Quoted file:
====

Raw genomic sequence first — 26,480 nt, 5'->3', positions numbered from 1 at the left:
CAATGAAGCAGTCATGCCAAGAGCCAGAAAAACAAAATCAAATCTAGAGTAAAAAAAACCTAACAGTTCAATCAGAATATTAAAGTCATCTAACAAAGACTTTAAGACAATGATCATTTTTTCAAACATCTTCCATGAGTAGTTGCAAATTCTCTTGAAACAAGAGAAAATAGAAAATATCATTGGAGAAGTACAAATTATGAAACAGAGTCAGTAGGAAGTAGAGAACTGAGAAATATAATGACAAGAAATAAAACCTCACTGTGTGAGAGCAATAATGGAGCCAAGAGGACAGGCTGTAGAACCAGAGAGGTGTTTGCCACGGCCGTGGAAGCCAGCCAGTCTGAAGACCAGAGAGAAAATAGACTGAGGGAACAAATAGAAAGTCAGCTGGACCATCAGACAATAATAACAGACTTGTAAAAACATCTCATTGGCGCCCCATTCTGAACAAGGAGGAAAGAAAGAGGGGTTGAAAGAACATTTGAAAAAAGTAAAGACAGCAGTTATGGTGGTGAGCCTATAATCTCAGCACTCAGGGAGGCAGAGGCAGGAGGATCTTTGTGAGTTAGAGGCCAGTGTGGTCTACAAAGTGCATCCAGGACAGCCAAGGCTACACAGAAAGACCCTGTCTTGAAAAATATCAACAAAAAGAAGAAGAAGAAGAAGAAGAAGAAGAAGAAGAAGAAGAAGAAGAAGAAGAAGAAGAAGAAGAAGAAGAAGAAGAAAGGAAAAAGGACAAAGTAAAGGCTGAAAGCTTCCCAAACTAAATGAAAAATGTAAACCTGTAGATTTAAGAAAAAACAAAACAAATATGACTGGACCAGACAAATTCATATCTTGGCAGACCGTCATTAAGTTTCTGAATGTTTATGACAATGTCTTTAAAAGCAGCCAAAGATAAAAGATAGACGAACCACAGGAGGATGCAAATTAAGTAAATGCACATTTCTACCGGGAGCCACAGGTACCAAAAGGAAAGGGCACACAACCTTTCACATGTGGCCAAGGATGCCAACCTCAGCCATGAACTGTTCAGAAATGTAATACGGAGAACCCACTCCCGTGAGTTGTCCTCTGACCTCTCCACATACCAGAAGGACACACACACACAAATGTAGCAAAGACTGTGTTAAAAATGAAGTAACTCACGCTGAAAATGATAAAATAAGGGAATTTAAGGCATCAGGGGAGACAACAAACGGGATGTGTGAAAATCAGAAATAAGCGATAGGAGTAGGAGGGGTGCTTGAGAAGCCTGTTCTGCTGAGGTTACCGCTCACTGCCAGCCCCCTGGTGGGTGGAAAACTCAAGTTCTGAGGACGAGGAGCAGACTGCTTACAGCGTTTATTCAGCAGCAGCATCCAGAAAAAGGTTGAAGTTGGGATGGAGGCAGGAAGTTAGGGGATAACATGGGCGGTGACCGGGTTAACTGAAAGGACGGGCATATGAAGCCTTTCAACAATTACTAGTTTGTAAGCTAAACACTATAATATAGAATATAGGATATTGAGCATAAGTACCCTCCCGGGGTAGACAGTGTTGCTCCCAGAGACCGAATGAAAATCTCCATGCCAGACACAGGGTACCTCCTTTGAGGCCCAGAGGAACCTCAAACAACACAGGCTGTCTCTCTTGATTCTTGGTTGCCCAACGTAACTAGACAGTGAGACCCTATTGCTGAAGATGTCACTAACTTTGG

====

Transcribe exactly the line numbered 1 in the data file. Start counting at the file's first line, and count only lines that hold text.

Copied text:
Raw genomic sequence first — 26,480 nt, 5'->3', positions numbered from 1 at the left: